·         Literacy developments increase your client base – the more literate your community the more your library is needed
·         Staff management divide – is it necessary, does it help the clients?
·         Why do we take so long to do something? In business if you have an idea you run with it, else someone will beat you to it
·         Research our community/client base – act on this rather than go with ‘perceived notions’
·         We should be teaching our clients critical thinking
·         A library is the only place a person can go, sit all day and not be asked why they're there - libraries as safe spaces
·         Start speaking in the language of our investors/funders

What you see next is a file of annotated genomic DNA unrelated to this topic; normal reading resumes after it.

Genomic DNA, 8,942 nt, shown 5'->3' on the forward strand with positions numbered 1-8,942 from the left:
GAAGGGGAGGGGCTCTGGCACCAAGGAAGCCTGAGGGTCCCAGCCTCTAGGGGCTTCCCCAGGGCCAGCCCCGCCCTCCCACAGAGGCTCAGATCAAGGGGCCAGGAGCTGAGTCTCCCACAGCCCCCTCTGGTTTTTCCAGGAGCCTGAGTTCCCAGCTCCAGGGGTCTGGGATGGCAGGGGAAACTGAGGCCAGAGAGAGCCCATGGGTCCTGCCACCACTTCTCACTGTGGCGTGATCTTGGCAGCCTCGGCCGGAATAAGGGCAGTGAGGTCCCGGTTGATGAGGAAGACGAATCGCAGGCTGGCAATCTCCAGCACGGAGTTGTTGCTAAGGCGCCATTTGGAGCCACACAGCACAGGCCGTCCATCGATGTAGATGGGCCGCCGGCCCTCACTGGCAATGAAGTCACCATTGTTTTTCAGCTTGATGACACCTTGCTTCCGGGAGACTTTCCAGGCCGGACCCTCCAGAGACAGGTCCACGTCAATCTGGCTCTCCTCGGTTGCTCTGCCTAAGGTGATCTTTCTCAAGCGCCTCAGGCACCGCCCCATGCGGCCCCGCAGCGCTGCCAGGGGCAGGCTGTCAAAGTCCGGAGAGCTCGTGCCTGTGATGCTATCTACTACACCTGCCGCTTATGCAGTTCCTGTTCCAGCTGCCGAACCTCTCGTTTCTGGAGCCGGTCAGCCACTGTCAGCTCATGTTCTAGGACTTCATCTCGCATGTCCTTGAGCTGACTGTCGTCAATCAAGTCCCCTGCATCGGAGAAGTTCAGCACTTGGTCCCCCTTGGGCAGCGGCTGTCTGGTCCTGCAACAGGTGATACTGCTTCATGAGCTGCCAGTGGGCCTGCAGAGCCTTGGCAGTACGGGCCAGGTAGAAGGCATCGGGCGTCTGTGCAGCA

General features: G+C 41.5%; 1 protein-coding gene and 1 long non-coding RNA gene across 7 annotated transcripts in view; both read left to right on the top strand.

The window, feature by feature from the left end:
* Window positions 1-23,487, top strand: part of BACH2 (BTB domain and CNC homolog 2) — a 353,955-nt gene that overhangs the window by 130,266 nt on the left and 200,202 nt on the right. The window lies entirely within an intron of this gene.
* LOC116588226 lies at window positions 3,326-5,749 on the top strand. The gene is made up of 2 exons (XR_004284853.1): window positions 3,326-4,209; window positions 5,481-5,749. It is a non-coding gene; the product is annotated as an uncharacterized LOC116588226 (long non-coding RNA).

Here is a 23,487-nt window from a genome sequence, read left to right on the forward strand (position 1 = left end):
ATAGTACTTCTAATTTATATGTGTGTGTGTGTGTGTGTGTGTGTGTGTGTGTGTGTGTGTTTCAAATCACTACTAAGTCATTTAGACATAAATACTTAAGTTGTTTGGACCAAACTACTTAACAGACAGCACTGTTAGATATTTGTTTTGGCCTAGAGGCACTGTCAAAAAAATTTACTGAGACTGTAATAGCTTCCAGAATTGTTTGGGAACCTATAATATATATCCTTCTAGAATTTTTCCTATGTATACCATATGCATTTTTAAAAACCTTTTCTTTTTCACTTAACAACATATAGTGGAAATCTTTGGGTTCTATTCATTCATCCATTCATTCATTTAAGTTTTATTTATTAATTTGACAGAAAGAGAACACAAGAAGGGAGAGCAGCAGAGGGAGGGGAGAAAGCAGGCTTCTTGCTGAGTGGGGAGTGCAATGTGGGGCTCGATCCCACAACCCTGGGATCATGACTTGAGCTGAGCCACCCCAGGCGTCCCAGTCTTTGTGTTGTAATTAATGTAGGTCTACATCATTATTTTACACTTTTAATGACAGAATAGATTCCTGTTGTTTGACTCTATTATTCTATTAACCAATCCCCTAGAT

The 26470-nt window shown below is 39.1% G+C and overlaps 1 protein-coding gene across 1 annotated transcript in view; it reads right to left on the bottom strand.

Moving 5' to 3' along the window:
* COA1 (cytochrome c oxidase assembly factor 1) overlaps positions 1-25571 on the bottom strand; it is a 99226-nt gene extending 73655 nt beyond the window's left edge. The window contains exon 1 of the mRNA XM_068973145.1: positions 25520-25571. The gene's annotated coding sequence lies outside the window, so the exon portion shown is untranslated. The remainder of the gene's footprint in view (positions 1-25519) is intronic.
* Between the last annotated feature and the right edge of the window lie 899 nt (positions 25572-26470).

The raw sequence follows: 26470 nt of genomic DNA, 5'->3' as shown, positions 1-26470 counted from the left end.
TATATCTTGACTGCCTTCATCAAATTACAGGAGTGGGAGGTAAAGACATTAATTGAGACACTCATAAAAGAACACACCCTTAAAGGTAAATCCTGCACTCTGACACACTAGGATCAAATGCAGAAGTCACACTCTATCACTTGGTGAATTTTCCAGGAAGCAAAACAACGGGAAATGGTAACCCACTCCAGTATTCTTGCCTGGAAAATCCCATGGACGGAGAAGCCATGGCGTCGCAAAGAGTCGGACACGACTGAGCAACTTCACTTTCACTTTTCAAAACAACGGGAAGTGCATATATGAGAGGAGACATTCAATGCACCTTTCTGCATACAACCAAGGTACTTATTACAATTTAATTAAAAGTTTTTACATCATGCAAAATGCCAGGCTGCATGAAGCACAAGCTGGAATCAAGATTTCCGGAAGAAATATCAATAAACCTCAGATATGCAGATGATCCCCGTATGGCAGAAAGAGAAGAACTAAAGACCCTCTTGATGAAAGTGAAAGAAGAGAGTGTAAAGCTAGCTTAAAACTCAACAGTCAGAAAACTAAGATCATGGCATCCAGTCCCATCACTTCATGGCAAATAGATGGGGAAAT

• You need to be able to articulate your attributes outside of your qualification (e.g. Myers Briggs)


Action items

·         Look at hosting ‘critical thinking’ sessions/talks
·         Open forums for staff to communicate ideas and solutions
·         Take time to research our non-clients – why are they not using our service?
·         Focus on service delivery (not books)
·         Continue to promote social spaces in library
·         Literacy development for our community – talks/sessions/lessons (Garry referred to this as the decade of literacy and advocated finding opportunities to attach literacy to events and programs)
·         Take risks!


Barbara Combes

Summary